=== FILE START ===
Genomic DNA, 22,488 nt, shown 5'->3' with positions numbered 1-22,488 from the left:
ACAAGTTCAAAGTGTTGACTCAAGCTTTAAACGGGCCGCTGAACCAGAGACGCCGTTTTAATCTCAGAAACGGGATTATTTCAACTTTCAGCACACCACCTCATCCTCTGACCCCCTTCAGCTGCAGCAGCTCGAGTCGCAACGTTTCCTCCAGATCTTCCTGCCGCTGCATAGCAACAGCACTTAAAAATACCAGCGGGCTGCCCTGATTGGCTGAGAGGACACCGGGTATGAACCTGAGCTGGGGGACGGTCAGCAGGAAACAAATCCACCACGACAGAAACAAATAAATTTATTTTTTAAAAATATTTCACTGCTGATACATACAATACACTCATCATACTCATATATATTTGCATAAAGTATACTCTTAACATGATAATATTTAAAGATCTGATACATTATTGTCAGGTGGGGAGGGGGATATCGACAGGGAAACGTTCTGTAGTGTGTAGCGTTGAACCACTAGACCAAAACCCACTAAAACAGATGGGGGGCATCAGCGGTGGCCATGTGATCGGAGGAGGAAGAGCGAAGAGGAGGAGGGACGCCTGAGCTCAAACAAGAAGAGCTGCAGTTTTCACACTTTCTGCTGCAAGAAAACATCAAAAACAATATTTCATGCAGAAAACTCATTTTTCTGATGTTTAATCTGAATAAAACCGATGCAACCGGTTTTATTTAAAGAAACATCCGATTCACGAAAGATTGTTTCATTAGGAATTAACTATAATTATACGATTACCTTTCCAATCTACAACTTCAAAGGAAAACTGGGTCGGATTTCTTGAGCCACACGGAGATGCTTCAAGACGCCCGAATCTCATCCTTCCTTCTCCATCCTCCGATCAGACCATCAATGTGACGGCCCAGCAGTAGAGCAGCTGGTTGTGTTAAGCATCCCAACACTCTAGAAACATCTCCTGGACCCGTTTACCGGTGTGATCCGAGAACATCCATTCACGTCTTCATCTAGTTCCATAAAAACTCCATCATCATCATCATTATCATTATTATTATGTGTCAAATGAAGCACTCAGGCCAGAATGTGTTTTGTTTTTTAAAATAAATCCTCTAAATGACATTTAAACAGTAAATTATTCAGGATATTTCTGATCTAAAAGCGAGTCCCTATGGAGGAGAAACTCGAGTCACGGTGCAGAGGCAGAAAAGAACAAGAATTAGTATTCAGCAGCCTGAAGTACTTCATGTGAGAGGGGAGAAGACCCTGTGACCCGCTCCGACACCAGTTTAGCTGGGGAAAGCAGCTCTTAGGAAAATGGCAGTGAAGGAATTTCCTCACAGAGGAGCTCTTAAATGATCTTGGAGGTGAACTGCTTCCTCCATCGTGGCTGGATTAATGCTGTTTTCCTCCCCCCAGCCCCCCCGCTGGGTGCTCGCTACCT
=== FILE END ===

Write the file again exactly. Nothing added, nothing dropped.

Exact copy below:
Genomic DNA, 22,488 nt, shown 5'->3' with positions numbered 1-22,488 from the left:
ACAAGTTCAAAGTGTTGACTCAAGCTTTAAACGGGCCGCTGAACCAGAGACGCCGTTTTAATCTCAGAAACGGGATTATTTCAACTTTCAGCACACCACCTCATCCTCTGACCCCCTTCAGCTGCAGCAGCTCGAGTCGCAACGTTTCCTCCAGATCTTCCTGCCGCTGCATAGCAACAGCACTTAAAAATACCAGCGGGCTGCCCTGATTGGCTGAGAGGACACCGGGTATGAACCTGAGCTGGGGGACGGTCAGCAGGAAACAAATCCACCACGACAGAAACAAATAAATTTATTTTTTAAAAATATTTCACTGCTGATACATACAATACACTCATCATACTCATATATATTTGCATAAAGTATACTCTTAACATGATAATATTTAAAGATCTGATACATTATTGTCAGGTGGGGAGGGGGATATCGACAGGGAAACGTTCTGTAGTGTGTAGCGTTGAACCACTAGACCAAAACCCACTAAAACAGATGGGGGGCATCAGCGGTGGCCATGTGATCGGAGGAGGAAGAGCGAAGAGGAGGAGGGACGCCTGAGCTCAAACAAGAAGAGCTGCAGTTTTCACACTTTCTGCTGCAAGAAAACATCAAAAACAATATTTCATGCAGAAAACTCATTTTTCTGATGTTTAATCTGAATAAAACCGATGCAACCGGTTTTATTTAAAGAAACATCCGATTCACGAAAGATTGTTTCATTAGGAATTAACTATAATTATACGATTACCTTTCCAATCTACAACTTCAAAGGAAAACTGGGTCGGATTTCTTGAGCCACACGGAGATGCTTCAAGACGCCCGAATCTCATCCTTCCTTCTCCATCCTCCGATCAGACCATCAATGTGACGGCCCAGCAGTAGAGCAGCTGGTTGTGTTAAGCATCCCAACACTCTAGAAACATCTCCTGGACCCGTTTACCGGTGTGATCCGAGAACATCCATTCACGTCTTCATCTAGTTCCATAAAAACTCCATCATCATCATCATTATCATTATTATTATGTGTCAAATGAAGCACTCAGGCCAGAATGTGTTTTGTTTTTTAAAATAAATCCTCTAAATGACATTTAAACAGTAAATTATTCAGGATATTTCTGATCTAAAAGCGAGTCCCTATGGAGGAGAAACTCGAGTCACGGTGCAGAGGCAGAAAAGAACAAGAATTAGTATTCAGCAGCCTGAAGTACTTCATGTGAGAGGGGAGAAGACCCTGTGACCCGCTCCGACACCAGTTTAGCTGGGGAAAGCAGCTCTTAGGAAAATGGCAGTGAAGGAATTTCCTCACAGAGGAGCTCTTAAATGATCTTGGAGGTGAACTGCTTCCTCCATCGTGGCTGGATTAATGCTGTTTTCCTCCCCCCAGCCCCCCCGCTGGGTGCTCGCTACCT